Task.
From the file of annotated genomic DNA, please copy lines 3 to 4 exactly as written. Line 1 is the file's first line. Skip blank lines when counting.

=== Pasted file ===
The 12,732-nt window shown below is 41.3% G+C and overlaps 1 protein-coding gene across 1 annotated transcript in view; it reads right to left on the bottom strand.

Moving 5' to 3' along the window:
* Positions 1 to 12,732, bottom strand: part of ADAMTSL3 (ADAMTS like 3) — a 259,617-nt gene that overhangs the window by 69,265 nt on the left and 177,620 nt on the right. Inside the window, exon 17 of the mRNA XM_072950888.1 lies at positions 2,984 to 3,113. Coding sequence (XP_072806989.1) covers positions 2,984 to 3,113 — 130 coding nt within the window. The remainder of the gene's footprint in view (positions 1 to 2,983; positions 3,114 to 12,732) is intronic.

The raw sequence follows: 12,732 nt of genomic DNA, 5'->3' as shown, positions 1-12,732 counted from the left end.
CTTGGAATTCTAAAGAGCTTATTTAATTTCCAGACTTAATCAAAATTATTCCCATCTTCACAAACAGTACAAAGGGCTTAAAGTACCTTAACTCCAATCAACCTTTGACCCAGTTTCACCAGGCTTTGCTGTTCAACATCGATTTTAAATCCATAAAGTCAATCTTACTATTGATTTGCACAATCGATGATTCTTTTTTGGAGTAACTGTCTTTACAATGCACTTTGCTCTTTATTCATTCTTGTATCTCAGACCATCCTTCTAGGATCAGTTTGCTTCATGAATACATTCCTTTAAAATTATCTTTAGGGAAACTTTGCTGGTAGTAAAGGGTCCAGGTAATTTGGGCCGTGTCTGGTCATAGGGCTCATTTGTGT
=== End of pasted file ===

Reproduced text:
* Positions 1 to 12,732, bottom strand: part of ADAMTSL3 (ADAMTS like 3) — a 259,617-nt gene that overhangs the window by 69,265 nt on the left and 177,620 nt on the right. Inside the window, exon 17 of the mRNA XM_072950888.1 lies at positions 2,984 to 3,113. Coding sequence (XP_072806989.1) covers positions 2,984 to 3,113 — 130 coding nt within the window. The remainder of the gene's footprint in view (positions 1 to 2,983; positions 3,114 to 12,732) is intronic.

The raw sequence follows: 12,732 nt of genomic DNA, 5'->3' as shown, positions 1-12,732 counted from the left end.